After the paper seems visibly charred ignite the product for full 15 minutes with full heat of the burner directed at the base of the crucible where oxidized iron is located. When the crucibles have briefly cooled in the air, we then placed them in the desiccator for 30 minutes. After the 30 minutes of cooling in the desiccator weigh the crucible and the lid, reignite, and bring to constant mass with the repeated heating within a mass of 0. 3 mg. We are now complete with the experiment. Calculate the weight percent of iron in each sample, the average, the standard deviation, and the relative standard deviation for your data.
Results: Crucible 1: 0. 231 g Fe2O3 ? 1 mol Fe2O3159. 487g ? 2 mol FeOOH1 mol Fe2O3? 55. 845 g1 mol = 0. 162g Fe0. 162 g1. 505 g? 100=10. 764% Crucible 2: 0. 252 g Fe2O3 ? 1 mol Fe2O3159. 487g ? 2 mol FeOOH1 mol Fe2O3? 55. 845 g1 mol = 0. 176g Fe0. 176 g1. 501 g? 100=11. 725% Crucible 3: 0. 268 g Fe2O3 ? 1 mol Fe2O3159. 487g ? 2 mol FeOOH1 mol Fe2O3? 55. 845 g1 mol = 0. 183g Fe0. 183 g1. 502 g? 100=12. 216% *Refer to appendix for sample mass table and calculation equations | Crucible 1| Crucible 2| Crucible 3| Weight percent| 10. 764 %| 11. 725 %| 12. 216%|
Average| 0. 250 g| Standard Deviation| 0. 019| Relative Deviation| 0. 015| Discussion: Since the obtained and expected results are not 100 percent match we can conclude that during the experiment we encountered a loss of product, with an average percent of 11. 57 and an obtained of 12. 90 percent. In the experiment the precipitate was washed repeatedly with given solution to filter out any Cl- at this time we notice that some of the precipitate had gone through the filter through the sides from solution being held to high causing an overflow on the sides of the filter.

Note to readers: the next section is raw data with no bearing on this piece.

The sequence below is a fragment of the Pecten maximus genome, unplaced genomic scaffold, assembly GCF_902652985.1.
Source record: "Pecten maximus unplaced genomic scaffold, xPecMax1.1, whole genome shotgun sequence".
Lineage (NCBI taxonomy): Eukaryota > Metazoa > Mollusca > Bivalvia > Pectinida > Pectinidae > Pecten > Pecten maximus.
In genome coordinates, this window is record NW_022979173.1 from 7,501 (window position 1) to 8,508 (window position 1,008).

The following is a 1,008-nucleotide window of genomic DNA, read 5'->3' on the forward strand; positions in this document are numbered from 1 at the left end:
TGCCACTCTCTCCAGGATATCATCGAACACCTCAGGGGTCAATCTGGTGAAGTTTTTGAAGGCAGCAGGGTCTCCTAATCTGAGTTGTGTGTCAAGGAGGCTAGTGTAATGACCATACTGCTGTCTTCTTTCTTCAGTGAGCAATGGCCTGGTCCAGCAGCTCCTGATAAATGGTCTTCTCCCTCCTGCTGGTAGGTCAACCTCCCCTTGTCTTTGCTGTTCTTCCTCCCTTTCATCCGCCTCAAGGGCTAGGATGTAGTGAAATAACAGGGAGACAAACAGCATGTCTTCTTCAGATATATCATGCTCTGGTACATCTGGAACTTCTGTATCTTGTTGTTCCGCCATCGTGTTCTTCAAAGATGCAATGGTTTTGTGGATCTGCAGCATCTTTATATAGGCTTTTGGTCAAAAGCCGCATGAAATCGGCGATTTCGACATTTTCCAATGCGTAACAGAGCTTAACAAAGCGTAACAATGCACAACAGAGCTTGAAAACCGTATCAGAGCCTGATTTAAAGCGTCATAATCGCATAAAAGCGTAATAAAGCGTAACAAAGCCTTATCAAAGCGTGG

This was notice by the orange tint in the beaker of the filtered solution. In the experiment scales were also changed due to overuse. That could cause some flux in the measurement changes by small degree. Another error or issue during the experiment a lids on our crucible broke having to replace it caused a changed in our final weigh being that in the beginning we weighed our crucibles with the lid. Remaining constant in the lab is a must this does cut back on experimental error such as using the same analytical balances and labeling all equipment and crucibles.
In the Gravimetric determination is the measurement of mass in two different forms precipitation and volatilization. Some of the underlying principles and theories of gravimetric analysis are law of mass action, reversible reactions, and principle of solubility product and common ion effect. Conclusion: The gravimetric determination procedure determined that we had an average of 11. 568% of Fe in our unknown solution, given the amount of 12. 90% of Fe. We experienced a loss of approximately 1. 332 %. This loss could be included in instrumental and human errors.
References: Lewis, D. 2013. Quantitative Analysis Lab Journal. Gravimetric Determination of Iron as Fe2O3. Vol. 1: Pages 4 – 5. Franklin, J. 2013. Quantitative Analysis Lab Journal. Gravimetric Determination of Iron as Fe2O3. Vol. 1: Pages 7 - 11. Bb Learn. 2013. Quantitative Chemical Analysis. Gravimetric Determination of Iron Lab Handout. Harris, Daniel C. 8th edition. Quantitative Chemical Analysis Textbook. Appendix: Calculation equations: Mean : Mean = Sum of X values / N(Number of values) Standard Deviation: Relative Deviation: 100 ? sx
Crucibles| Mass of the Beaker (empty) (g)| Mass of the Beaker & Unknown (g)| Mass of the Unknown Sample (g)| 1| 144. 181 g| 146. 686 g| 1. 505 g| 2| 159. 328 g| 160. 829 g| 1. 501 g| 3| 167. 480 g| 168. 982 g| 1. 502 g| * Above are the measurements of the unknown samples obtained Crucibles| Mass of Crucible (g)| Mass Crucible & final product (g)| Mass of final product (g)| 1| 31. 752 g| 31. 982 g| 0. 231 g| 2| 33. 820 g| 34. 072 g| 0. 252 g| 3| 40. 802 g| 40534 g| 0. 268 g| * Above are the measurements of Iron found in unknown sample